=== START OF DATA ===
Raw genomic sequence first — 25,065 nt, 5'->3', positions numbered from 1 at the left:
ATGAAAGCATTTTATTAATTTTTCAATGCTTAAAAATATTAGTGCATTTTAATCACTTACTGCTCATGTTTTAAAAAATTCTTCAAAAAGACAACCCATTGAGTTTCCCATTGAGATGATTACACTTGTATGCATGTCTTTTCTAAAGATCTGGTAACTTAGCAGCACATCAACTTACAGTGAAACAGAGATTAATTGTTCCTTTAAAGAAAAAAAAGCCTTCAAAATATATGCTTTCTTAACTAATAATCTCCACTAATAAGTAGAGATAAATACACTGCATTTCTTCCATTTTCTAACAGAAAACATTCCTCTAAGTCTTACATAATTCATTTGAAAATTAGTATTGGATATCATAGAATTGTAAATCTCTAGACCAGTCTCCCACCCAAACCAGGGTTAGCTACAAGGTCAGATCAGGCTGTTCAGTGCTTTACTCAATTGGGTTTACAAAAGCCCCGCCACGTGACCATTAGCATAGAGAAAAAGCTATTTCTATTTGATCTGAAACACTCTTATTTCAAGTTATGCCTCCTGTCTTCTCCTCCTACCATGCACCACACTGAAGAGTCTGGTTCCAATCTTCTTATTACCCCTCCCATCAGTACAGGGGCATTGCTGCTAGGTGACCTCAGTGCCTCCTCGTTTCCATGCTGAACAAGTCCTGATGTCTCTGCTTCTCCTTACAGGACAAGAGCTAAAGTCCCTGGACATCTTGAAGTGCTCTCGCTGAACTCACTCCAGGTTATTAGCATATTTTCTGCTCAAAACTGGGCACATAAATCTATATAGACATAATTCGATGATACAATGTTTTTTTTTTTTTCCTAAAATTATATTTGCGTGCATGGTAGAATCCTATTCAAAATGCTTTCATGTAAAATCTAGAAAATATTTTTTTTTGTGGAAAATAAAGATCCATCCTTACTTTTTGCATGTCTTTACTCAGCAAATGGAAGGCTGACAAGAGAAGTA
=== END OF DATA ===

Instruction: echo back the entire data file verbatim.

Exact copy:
Raw genomic sequence first — 25,065 nt, 5'->3', positions numbered from 1 at the left:
ATGAAAGCATTTTATTAATTTTTCAATGCTTAAAAATATTAGTGCATTTTAATCACTTACTGCTCATGTTTTAAAAAATTCTTCAAAAAGACAACCCATTGAGTTTCCCATTGAGATGATTACACTTGTATGCATGTCTTTTCTAAAGATCTGGTAACTTAGCAGCACATCAACTTACAGTGAAACAGAGATTAATTGTTCCTTTAAAGAAAAAAAAGCCTTCAAAATATATGCTTTCTTAACTAATAATCTCCACTAATAAGTAGAGATAAATACACTGCATTTCTTCCATTTTCTAACAGAAAACATTCCTCTAAGTCTTACATAATTCATTTGAAAATTAGTATTGGATATCATAGAATTGTAAATCTCTAGACCAGTCTCCCACCCAAACCAGGGTTAGCTACAAGGTCAGATCAGGCTGTTCAGTGCTTTACTCAATTGGGTTTACAAAAGCCCCGCCACGTGACCATTAGCATAGAGAAAAAGCTATTTCTATTTGATCTGAAACACTCTTATTTCAAGTTATGCCTCCTGTCTTCTCCTCCTACCATGCACCACACTGAAGAGTCTGGTTCCAATCTTCTTATTACCCCTCCCATCAGTACAGGGGCATTGCTGCTAGGTGACCTCAGTGCCTCCTCGTTTCCATGCTGAACAAGTCCTGATGTCTCTGCTTCTCCTTACAGGACAAGAGCTAAAGTCCCTGGACATCTTGAAGTGCTCTCGCTGAACTCACTCCAGGTTATTAGCATATTTTCTGCTCAAAACTGGGCACATAAATCTATATAGACATAATTCGATGATACAATGTTTTTTTTTTTTTCCTAAAATTATATTTGCGTGCATGGTAGAATCCTATTCAAAATGCTTTCATGTAAAATCTAGAAAATATTTTTTTTTGTGGAAAATAAAGATCCATCCTTACTTTTTGCATGTCTTTACTCAGCAAATGGAAGGCTGACAAGAGAAGTA